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Corporate Debt Has A Bad Side

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Corporate debt is putting pressure on some of the world’s largest markets. This year, reports have surfaced regarding growing concerns over the rising level of bad business loans in the world’s two largest economies: China and the U.S.

Last April, analysts found a 67 percent increase in the instance of bad corporate loans across the three largest U.S. banks — Bank of America, JPMorgan Chase and Wells Fargo.

Meanwhile, in China, the International Monetary Fund has begun sounding the alarms over corporate debt, calling it “a key fault line in the Chinese economy” last month. Analysts say the nation is facing a 10-year high of bad corporate loans.

Of course, these statistics don’t paint the whole picture of the state of corporate debt in the world. This week’s Data Digest examines the latest data on corporate debt, bad and good, across geographical markets and across company size.

 

$70 billion in debts are threatening to cripple Puerto Rico, the result of the government borrowing to keep its state-run businesses afloat, among other factors. According to Puerto Rico Governor Alejandro García Padilla, indebted businesses can no longer afford to pay their suppliers, with supplier payables reaching $2 billion, forcing a sharp decline in commercial credit and forcing companies to pay for their goods and services on delivery. The island’s debt crisis is complicated further by the fact that Puerto Rico does not have the legal ability to restructure its debt. The U.S. and Puerto Rico are in the midst of sorting out the matter, but until then, Governor García Padilla says key government services, like hospitals, are at risk without the ability to pay suppliers.

 

Renegotiated loans at Brazil’s top lender spiked to $6.8 billion worth of debt in the year’s first quarter, more than double the amount a year earlier. Brazil’s largest bank, Banco do Brasil, is struggling as the nation’s bad corporate debt problem balloons, reports said, with telco giant Oi the latest player highlighting the worsening state of Brazil’s economy. The company just reached a deal with its biggest lenders to secure a grace period of at least four years without payments on its more than $5 billion worth of debt. Top banks have turned to grace periods and lengthening payback timescales amid economic struggles; today, the average maturity of outstanding loans in the nation rose to 49.7 months, according to data from May.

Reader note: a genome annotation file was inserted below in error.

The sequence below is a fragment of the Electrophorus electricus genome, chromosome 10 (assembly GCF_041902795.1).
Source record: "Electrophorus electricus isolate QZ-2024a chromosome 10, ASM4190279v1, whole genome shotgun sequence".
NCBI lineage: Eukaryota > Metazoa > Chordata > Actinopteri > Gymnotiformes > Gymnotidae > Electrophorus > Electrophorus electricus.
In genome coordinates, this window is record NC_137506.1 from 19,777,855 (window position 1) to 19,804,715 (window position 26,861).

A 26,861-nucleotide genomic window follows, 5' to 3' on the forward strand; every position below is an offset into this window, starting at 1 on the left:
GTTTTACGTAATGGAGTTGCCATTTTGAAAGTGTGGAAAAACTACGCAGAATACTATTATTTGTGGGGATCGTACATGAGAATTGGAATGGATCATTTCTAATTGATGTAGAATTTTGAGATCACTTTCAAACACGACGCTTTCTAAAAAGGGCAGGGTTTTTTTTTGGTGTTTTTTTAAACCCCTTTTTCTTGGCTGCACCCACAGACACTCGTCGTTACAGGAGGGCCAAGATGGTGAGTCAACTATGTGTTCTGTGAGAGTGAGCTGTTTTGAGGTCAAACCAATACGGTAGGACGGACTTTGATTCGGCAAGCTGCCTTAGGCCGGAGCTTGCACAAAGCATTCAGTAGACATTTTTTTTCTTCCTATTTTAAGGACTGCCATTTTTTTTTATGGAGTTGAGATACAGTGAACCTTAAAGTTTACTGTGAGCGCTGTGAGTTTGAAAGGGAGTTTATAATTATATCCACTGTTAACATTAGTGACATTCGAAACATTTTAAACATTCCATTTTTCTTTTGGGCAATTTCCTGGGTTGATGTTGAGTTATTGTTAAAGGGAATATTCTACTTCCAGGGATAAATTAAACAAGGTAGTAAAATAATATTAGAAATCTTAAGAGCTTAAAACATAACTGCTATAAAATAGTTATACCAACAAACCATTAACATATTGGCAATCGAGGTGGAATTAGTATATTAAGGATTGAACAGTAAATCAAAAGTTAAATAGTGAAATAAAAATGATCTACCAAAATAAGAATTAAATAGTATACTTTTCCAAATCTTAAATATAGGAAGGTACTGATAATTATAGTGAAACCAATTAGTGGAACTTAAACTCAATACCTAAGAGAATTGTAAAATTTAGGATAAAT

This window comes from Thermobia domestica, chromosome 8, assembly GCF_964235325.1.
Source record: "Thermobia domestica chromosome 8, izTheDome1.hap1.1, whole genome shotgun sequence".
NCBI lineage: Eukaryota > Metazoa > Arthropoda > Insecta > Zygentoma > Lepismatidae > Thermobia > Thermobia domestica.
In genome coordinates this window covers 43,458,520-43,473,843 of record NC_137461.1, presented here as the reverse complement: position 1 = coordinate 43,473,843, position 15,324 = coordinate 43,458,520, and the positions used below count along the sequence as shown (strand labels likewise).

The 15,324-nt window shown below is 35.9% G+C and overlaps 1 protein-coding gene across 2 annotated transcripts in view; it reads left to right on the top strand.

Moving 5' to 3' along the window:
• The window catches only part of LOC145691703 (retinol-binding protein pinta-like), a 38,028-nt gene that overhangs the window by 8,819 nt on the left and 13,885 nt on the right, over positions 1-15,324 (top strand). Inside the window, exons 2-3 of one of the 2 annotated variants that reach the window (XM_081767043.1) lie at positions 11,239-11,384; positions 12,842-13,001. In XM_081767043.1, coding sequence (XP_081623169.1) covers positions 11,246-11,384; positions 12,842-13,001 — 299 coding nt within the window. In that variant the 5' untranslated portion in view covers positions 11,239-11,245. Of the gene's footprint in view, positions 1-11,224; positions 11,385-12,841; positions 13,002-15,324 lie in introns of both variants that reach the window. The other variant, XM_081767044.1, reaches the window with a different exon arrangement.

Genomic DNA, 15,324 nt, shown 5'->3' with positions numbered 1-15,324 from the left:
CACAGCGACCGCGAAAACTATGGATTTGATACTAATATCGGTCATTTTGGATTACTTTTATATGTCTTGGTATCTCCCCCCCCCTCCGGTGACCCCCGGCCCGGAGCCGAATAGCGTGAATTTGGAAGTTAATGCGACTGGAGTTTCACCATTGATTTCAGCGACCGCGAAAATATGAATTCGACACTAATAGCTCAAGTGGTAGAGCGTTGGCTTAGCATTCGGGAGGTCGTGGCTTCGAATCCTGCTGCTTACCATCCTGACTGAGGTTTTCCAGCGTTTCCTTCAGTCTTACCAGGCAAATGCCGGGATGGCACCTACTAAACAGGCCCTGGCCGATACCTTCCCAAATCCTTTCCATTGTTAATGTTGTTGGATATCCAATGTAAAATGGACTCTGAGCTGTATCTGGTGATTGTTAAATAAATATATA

75% of millennial small business owners in the U.S. are wary of taking on new debt but said they would be willing to do so as they understand that it is key for growth. A new report from Wells Fargo found that about two-thirds of millennial SME owners agree that some business debt is necessary for expansion. Still, a significant portion (43 percent) also said they would be willing to take on personal debt to grow their firms.

 

Russia’s top bank saw a 44% increase in its loan book in 2015, compared to an industry average of an 8 percent increase, reports said. Otkritie Financial Corporation’s success can be attributed to its efforts to secure foreign loans for Russian companies, a way around sanctions imposed by the U.S. and other western governments that prevent banks from lending. Russia is looking out to Asia, including China, to secure financing deals for its businesses, but analysts say a full recovery of corporate lending levels is a ways off. Corporate bank loan levels decreased by about 5 percent following the first five months of 2016, data says.

 

Nonperforming loan levels at Indian banks jumped to 7.6% of total assets in March 2016, up from just 5.1 percent six months prior, the Reserve Bank of India’s Financial Stability Report said. The report, published last week, found that the main driver behind the increase in bad loans is the increase in top borrowers — major corporations — failing to pay interest or principle loan repayments. In September of last year, the top 100 borrowers accounted for just 2.9 percent of nonperforming loans; six months later, they made up nearly 20 percent.

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